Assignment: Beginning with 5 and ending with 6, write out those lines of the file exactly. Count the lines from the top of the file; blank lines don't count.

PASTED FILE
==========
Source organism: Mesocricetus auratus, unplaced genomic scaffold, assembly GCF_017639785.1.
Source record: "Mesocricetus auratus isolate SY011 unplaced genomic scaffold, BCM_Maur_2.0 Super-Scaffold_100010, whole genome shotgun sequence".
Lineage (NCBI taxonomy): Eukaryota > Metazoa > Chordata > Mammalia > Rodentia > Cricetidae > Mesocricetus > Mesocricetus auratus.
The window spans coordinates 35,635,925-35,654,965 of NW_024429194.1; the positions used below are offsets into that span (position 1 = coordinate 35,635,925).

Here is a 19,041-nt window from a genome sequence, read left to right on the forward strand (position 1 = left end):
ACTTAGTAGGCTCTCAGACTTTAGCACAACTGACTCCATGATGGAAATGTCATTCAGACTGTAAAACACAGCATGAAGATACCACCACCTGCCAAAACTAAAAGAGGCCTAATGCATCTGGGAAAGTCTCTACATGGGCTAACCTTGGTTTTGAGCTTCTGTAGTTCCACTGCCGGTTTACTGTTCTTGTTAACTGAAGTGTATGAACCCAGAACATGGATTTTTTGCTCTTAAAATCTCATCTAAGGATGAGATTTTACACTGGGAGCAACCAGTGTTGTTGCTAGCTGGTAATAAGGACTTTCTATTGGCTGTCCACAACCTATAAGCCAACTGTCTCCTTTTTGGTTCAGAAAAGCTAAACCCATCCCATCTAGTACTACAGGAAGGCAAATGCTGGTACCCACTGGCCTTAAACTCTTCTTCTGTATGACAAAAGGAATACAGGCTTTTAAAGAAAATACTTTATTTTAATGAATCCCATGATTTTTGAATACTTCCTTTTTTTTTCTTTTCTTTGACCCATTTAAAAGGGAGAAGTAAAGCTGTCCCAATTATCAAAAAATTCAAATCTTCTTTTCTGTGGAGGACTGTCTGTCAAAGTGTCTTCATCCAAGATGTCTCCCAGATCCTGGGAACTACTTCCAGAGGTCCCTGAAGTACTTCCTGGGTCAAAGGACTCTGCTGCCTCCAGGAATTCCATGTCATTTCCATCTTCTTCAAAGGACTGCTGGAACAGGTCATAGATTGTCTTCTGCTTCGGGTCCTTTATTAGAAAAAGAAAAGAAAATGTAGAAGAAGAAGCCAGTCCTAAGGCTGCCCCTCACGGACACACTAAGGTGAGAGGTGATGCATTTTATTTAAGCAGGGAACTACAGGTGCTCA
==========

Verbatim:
Here is a 19,041-nt window from a genome sequence, read left to right on the forward strand (position 1 = left end):
ACTTAGTAGGCTCTCAGACTTTAGCACAACTGACTCCATGATGGAAATGTCATTCAGACTGTAAAACACAGCATGAAGATACCACCACCTGCCAAAACTAAAAGAGGCCTAATGCATCTGGGAAAGTCTCTACATGGGCTAACCTTGGTTTTGAGCTTCTGTAGTTCCACTGCCGGTTTACTGTTCTTGTTAACTGAAGTGTATGAACCCAGAACATGGATTTTTTGCTCTTAAAATCTCATCTAAGGATGAGATTTTACACTGGGAGCAACCAGTGTTGTTGCTAGCTGGTAATAAGGACTTTCTATTGGCTGTCCACAACCTATAAGCCAACTGTCTCCTTTTTGGTTCAGAAAAGCTAAACCCATCCCATCTAGTACTACAGGAAGGCAAATGCTGGTACCCACTGGCCTTAAACTCTTCTTCTGTATGACAAAAGGAATACAGGCTTTTAAAGAAAATACTTTATTTTAATGAATCCCATGATTTTTGAATACTTCCTTTTTTTTTCTTTTCTTTGACCCATTTAAAAGGGAGAAGTAAAGCTGTCCCAATTATCAAAAAATTCAAATCTTCTTTTCTGTGGAGGACTGTCTGTCAAAGTGTCTTCATCCAAGATGTCTCCCAGATCCTGGGAACTACTTCCAGAGGTCCCTGAAGTACTTCCTGGGTCAAAGGACTCTGCTGCCTCCAGGAATTCCATGTCATTTCCATCTTCTTCAAAGGACTGCTGGAACAGGTCATAGATTGTCTTCTGCTTCGGGTCCTTTATTAGAAAAAGAAAAGAAAATGTAGAAGAAGAAGCCAGTCCTAAGGCTGCCCCTCACGGACACACTAAGGTGAGAGGTGATGCATTTTATTTAAGCAGGGAACTACAGGTGCTCA